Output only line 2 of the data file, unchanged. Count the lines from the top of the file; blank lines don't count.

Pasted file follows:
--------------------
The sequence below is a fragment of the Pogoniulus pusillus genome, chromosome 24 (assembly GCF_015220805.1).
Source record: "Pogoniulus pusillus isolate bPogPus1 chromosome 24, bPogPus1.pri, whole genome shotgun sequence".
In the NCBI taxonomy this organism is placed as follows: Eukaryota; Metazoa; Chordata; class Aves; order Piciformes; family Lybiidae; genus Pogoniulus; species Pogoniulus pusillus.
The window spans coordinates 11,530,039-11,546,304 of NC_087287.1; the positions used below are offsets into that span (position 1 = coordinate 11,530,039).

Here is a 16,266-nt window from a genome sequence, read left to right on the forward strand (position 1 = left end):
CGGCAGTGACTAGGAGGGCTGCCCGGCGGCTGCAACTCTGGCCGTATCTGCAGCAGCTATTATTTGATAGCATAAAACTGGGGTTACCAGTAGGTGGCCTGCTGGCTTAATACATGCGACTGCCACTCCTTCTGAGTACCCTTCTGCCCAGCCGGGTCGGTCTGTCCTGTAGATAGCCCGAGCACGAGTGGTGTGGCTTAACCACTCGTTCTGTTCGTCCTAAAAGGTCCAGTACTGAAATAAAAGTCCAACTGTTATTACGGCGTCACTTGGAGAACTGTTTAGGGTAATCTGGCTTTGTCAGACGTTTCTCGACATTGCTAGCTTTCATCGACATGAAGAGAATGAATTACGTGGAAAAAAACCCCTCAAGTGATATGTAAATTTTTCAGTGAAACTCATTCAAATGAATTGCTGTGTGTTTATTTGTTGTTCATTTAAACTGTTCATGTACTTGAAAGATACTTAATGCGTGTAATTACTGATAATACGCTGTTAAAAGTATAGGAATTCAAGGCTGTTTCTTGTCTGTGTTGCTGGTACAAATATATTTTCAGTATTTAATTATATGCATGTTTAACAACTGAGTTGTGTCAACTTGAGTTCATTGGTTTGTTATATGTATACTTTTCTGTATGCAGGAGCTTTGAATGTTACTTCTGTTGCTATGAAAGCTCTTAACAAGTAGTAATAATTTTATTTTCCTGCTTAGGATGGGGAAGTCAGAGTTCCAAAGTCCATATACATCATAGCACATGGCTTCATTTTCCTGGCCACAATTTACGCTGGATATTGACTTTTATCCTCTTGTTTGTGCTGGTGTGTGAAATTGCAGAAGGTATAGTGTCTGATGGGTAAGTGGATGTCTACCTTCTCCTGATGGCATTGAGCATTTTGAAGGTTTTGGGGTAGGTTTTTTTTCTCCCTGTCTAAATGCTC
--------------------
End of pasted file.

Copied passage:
Source record: "Pogoniulus pusillus isolate bPogPus1 chromosome 24, bPogPus1.pri, whole genome shotgun sequence".